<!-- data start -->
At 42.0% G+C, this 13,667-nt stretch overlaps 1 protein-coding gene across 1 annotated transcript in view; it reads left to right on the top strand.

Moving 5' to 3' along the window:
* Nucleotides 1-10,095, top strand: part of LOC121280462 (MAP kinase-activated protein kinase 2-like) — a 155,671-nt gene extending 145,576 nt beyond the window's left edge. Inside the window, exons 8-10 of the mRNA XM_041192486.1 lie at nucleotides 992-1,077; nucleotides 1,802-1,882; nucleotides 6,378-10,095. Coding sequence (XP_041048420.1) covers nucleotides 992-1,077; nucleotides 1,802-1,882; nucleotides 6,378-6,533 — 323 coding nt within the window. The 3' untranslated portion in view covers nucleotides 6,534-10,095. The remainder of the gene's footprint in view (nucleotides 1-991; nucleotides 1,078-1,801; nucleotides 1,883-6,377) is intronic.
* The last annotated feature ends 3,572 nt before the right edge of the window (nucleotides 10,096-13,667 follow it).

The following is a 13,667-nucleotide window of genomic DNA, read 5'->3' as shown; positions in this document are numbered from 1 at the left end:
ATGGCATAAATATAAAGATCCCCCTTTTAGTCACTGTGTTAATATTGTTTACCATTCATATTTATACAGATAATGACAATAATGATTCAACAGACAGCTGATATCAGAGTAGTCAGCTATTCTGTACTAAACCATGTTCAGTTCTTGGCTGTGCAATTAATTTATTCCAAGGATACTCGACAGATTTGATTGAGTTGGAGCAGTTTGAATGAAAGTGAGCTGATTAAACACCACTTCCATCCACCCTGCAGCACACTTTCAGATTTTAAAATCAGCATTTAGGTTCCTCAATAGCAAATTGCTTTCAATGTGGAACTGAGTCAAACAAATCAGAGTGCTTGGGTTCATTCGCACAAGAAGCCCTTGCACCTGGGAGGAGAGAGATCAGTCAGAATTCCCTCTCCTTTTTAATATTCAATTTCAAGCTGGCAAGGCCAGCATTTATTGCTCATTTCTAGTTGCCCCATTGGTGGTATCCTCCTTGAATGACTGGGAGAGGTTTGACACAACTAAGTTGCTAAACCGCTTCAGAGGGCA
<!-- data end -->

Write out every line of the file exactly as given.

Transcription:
At 42.0% G+C, this 13,667-nt stretch overlaps 1 protein-coding gene across 1 annotated transcript in view; it reads left to right on the top strand.

Moving 5' to 3' along the window:
* Nucleotides 1-10,095, top strand: part of LOC121280462 (MAP kinase-activated protein kinase 2-like) — a 155,671-nt gene extending 145,576 nt beyond the window's left edge. Inside the window, exons 8-10 of the mRNA XM_041192486.1 lie at nucleotides 992-1,077; nucleotides 1,802-1,882; nucleotides 6,378-10,095. Coding sequence (XP_041048420.1) covers nucleotides 992-1,077; nucleotides 1,802-1,882; nucleotides 6,378-6,533 — 323 coding nt within the window. The 3' untranslated portion in view covers nucleotides 6,534-10,095. The remainder of the gene's footprint in view (nucleotides 1-991; nucleotides 1,078-1,801; nucleotides 1,883-6,377) is intronic.
* The last annotated feature ends 3,572 nt before the right edge of the window (nucleotides 10,096-13,667 follow it).

The following is a 13,667-nucleotide window of genomic DNA, read 5'->3' as shown; positions in this document are numbered from 1 at the left end:
ATGGCATAAATATAAAGATCCCCCTTTTAGTCACTGTGTTAATATTGTTTACCATTCATATTTATACAGATAATGACAATAATGATTCAACAGACAGCTGATATCAGAGTAGTCAGCTATTCTGTACTAAACCATGTTCAGTTCTTGGCTGTGCAATTAATTTATTCCAAGGATACTCGACAGATTTGATTGAGTTGGAGCAGTTTGAATGAAAGTGAGCTGATTAAACACCACTTCCATCCACCCTGCAGCACACTTTCAGATTTTAAAATCAGCATTTAGGTTCCTCAATAGCAAATTGCTTTCAATGTGGAACTGAGTCAAACAAATCAGAGTGCTTGGGTTCATTCGCACAAGAAGCCCTTGCACCTGGGAGGAGAGAGATCAGTCAGAATTCCCTCTCCTTTTTAATATTCAATTTCAAGCTGGCAAGGCCAGCATTTATTGCTCATTTCTAGTTGCCCCATTGGTGGTATCCTCCTTGAATGACTGGGAGAGGTTTGACACAACTAAGTTGCTAAACCGCTTCAGAGGGCA